ou might remember the cookie story from a few OpsLogs ago – about how a crew finished up and went off duty and my entire north end of my railroad was waiting for him to reappear (as the paperwork stated) – it’s right HERE. Yeah, two guys stood in sidings at either end of my missing wack-a-mole, waiting 15 real minutes until he sauntered past with a cookie – munch munch munch.
Here’s the deal – in my many years (two decades) of dispatching, if there is one things crews do that drive me nuts – it’s not calling the stations they pass or the runs they end. I guess they finish their runs, toss the throttle away over a shoulder and stroll nonchalantly off.
Happens at the club – I’ll see a guy walk past the office with his train box under his arm, heading for the door, his job done. On the Virginia Southwestern (where the cookie incident took place) it is endemic. There, we have two railroads (L&N and Southern) and two dispatchers. At one part, the lines come together on a short double switch location – the Southern owning the crossing. At another location (Goodbee to Bluejay) the L&N owns the section. Both of these spots are CTC, so the dispatchers set the route. And if two dispatchers work together (such as me and Cody, or me and Tom) the line runs smooth. You ask for rights but he might or might not give permission, yet you know you are in the queue and he’ll give it as soon as it’s free.
So it dorks me off when I ask the Southern for Edison Jct (the Southern crossing), get it, warrant a train across it, then wonder if he’s clear so I can realign the turnouts and give it back to the owning railroad. Recently cameras have been installed and that’s fine, but some of those dispatcher sessions are hectic – I might not have time to spot you through. No time for a roll-by. If I look up and Edison is empty, what am I to assume? Are you somewhere off camera with a derailed train and haven’t moved? Or are you helling your way down the final helix, well-clear?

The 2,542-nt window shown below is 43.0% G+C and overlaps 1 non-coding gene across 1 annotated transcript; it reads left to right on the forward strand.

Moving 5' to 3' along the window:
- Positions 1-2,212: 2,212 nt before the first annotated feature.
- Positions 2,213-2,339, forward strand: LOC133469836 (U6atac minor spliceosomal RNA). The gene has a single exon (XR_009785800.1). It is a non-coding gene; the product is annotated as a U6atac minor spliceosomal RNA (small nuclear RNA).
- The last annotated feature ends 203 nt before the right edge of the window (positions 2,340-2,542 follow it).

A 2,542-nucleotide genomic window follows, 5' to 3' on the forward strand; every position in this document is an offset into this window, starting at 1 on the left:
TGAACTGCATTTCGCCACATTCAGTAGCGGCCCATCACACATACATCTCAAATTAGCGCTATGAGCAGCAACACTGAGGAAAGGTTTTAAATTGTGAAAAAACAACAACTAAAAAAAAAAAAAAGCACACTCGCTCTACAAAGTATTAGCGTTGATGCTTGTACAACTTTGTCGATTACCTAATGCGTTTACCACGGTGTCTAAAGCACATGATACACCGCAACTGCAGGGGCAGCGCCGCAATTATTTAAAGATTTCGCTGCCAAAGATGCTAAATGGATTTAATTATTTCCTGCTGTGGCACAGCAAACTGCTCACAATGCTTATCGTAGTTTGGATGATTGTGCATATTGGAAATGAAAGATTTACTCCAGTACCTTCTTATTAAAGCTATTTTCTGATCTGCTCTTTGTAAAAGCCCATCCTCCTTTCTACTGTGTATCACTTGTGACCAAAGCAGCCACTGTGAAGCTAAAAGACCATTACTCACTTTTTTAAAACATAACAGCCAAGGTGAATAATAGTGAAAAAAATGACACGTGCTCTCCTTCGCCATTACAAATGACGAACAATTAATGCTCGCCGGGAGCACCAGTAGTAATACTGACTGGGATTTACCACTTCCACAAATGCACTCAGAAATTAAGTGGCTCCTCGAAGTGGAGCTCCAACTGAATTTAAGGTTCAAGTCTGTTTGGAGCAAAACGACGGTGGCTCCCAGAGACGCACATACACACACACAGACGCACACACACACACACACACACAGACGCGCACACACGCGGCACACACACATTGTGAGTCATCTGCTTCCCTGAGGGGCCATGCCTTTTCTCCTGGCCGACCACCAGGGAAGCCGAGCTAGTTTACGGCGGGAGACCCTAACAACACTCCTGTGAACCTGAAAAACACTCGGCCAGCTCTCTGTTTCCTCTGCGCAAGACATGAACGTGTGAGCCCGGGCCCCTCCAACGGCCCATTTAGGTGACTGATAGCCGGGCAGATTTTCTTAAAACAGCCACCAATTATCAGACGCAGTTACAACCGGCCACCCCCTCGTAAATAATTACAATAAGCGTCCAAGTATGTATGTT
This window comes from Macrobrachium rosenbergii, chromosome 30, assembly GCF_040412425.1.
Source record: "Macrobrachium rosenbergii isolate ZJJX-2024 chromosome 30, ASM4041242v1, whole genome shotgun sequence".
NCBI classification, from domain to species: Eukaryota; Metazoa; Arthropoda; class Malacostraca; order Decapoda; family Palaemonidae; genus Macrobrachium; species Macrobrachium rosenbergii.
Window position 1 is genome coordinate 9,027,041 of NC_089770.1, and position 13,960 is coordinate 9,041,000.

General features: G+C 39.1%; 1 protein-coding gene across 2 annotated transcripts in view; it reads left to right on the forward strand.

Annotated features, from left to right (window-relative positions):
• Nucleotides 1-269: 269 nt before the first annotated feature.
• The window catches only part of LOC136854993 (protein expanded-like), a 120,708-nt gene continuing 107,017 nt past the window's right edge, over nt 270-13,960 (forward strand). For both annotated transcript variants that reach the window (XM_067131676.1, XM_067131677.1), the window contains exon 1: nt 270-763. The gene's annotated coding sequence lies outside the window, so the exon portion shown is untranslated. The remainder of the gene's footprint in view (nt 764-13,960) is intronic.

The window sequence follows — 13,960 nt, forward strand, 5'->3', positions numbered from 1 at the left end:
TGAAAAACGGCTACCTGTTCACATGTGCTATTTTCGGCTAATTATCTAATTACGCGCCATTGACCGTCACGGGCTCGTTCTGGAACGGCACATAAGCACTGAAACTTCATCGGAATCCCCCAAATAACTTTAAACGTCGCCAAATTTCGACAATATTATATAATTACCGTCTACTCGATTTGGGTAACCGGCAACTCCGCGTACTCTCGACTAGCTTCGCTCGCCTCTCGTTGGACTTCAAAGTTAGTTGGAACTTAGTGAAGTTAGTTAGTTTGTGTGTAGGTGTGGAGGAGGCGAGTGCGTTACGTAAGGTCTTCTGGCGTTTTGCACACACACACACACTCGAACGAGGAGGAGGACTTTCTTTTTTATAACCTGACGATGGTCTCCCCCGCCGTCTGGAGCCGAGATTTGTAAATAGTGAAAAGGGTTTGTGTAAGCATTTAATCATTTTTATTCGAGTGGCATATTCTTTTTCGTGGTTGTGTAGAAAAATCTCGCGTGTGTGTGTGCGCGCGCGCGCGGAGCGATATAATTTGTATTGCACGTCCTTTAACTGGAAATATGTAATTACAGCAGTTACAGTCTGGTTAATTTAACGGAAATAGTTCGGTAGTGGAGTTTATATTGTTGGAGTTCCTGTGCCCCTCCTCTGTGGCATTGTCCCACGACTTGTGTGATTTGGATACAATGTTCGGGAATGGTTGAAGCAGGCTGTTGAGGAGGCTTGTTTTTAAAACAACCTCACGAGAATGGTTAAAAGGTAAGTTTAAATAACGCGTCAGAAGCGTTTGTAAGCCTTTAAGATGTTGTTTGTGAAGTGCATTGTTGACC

And crews know these two sections of the railroad are dual trackage. It’s in the briefing. When they come up on foreign rails, they clearly hear the DS over the phone, telling them to hold while turning to his counterpart, asking for rights. You’d think, in that tiny little bean inside most operator’s heads, that they’d call when they’d rolled clear.
Or called when they entered a yard and left the main.
Or reached a switching district and started working.
Or came to the end of their runs.
Or derailed. Or crashed. Or suffered explosive diarrhea. Or were attacked by zombies.
Pearl Harbor was attacked, and even with all those zeros strafing and bomb-flinging, someone was able to radio it out – it was no drill!
Really, the only time engineers call (if they aren’t sniffing up a new warrant) is if they see headlights. And that’s only because they are hoping they’ve brought shame to the house of the dispatcher (when, usually, it’s them not remembering that “Not in effect until the arrival of…” checkbox).
I’ll tell you what – I’ve had (in my many years) engineers who contacted me at locations along the line, keeping me apprised of their progress. While I can’t do it always, I keep track of talent (as Ernst Kessler said in the flick The Great Waldo Pepper). And while I can’t always reward a good crew, well, if two guys call for warrants at the same time and my golden boy is one of those involved, in all likelihood, first paper goes to him.
But it shouldn’t be a bribe. It should be part of the game of railroading. Blow at crossings. Run smooth and consistent. And call off critical control points (or ends of runs) as you clear them.
Things for everyone will run a lot smoother.